• Conflict is an inevitable part of any relationship.
  • Ignoring anger from conflict means ignoring the signs that something is not right in the relationship.
  • Aim to acknowledge and deal with your anger in a constructive way.
  • If you are experiencing abuse or violence, seek help immediately.
  • Avoid actions or words that may hurt your partner and take responsibility for hurt that your behaviour has caused when this occurs.
With the physical and emotional closeness of a partnership, it is inevitable that there is sometimes conflict. It can be a sign that something is wrong or that someone is unhappy. Avoiding conflict or ignoring the problems could mean that you are choosing to avoid talking through important issues or exploring the underlying reasons for the conflict. 

It’s important to recognise the ways in which you are different from each other and consider how you can make room for this in your relationship.

Conflict creates frustration and anger

Frustration and anger are feelings that often accompany conflict situations. When you feel frustrated or angry:

  • You might express your feelings through a physical or verbal outburst. This might make you feel better at first, but you will probably feel guilty later. This can damage the relationship, especially if your partner is afraid of your anger. Acknowledge when you have gone too far and upset your partner.
  • You might deny your anger. Ignoring anger from conflict means ignoring the signs that something is wrong in the relationship. This may solve the problem for a while, but it can create greater problems in the future. 
  • Anger can be healthy when expressed in non-destructive ways.
  • Try to acknowledge your anger (without trying to hurt the other person either emotionally or physically). This is the most constructive response to anger and is more likely to lead to a positive resolution.
  • Try to remember that physical or emotional outbursts are abusive behaviour and not acceptable. If you are experiencing abuse in your relationship, seek help. Family violence interventions include services to help with violence or abuse issues in relationships, including counselling for couples at risk of violence, assistance to secure the safety of victims of family violence, and therapy for those who use abuse and violence. Services include:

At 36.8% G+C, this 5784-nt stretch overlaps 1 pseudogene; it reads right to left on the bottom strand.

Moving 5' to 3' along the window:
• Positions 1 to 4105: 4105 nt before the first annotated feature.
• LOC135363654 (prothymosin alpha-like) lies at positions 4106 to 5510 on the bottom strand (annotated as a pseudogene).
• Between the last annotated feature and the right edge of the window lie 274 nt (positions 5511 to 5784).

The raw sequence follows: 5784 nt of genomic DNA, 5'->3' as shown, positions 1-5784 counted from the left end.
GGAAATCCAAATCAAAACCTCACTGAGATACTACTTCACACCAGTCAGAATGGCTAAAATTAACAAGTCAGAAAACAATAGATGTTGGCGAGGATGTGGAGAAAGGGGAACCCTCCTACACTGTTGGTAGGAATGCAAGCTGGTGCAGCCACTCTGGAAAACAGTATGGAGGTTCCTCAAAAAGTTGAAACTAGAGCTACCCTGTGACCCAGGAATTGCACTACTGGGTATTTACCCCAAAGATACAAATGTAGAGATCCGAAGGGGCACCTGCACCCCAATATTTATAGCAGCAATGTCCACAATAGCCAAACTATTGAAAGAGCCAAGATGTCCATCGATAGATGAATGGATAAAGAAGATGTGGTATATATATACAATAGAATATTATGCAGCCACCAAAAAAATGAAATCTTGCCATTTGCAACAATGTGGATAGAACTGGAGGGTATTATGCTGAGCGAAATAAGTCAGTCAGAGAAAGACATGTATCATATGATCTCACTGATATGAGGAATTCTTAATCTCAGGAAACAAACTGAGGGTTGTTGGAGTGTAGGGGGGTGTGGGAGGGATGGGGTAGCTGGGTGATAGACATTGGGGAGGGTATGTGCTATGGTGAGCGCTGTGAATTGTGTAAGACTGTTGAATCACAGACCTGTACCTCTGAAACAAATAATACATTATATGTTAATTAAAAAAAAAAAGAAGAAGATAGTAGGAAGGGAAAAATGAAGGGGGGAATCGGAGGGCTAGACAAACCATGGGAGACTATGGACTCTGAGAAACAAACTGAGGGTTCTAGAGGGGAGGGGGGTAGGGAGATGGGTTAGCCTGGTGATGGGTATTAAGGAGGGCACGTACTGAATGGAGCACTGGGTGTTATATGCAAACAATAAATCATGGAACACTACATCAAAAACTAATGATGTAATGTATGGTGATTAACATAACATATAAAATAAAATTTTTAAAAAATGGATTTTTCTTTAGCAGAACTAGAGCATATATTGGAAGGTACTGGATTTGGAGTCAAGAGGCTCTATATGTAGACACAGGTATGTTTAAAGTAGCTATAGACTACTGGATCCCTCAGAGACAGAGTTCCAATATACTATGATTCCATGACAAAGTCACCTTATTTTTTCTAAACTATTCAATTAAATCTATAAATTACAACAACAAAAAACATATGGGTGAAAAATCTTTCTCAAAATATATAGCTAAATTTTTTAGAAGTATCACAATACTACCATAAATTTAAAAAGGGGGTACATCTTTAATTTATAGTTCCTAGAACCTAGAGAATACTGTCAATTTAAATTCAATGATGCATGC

Work through the issues

When you choose to acknowledge your feelings, you can then take steps to resolve the problem as quickly and calmly as possible:

  • Admit that you are angry and let your partner know how you feel by bringing the problem out into the open (without trying to hurt them).
  • Give yourself or your partner ‘cooling off’ time if you feel that you or they are too angry to talk about the problem. Remember to come back to the issue later and try to sort things out. 
  • Explore your true feelings. Conflict is usually the end result of a build-up of underlying feelings and unresolved issues.
  • Listen to your partner’s point of view. There are two sides to every story.
  • Acknowledge and take responsibility for your part in the problem.
  • Reflect together on what you can learn from conflict. This helps to strengthen your relationship and lessen the chances of a similar conflict happening again.
  • When you have resolved the conflict, be prepared to forgive and make up with your partner. Let them know that you are ready to put it behind you and move on. Often this can lead to a deepening of understanding and intimacy in a relationship.

Note: The suggestions in this section are not intended for people experiencing family violence. If you are living with family violence, seek help. You have the right to be safe. Read more about family violence services in Victoria.

Where to get help

More information


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Developing relationships

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This page has been produced in consultation with and approved by: Relationships Australia Victoria

Last updated: November 2019

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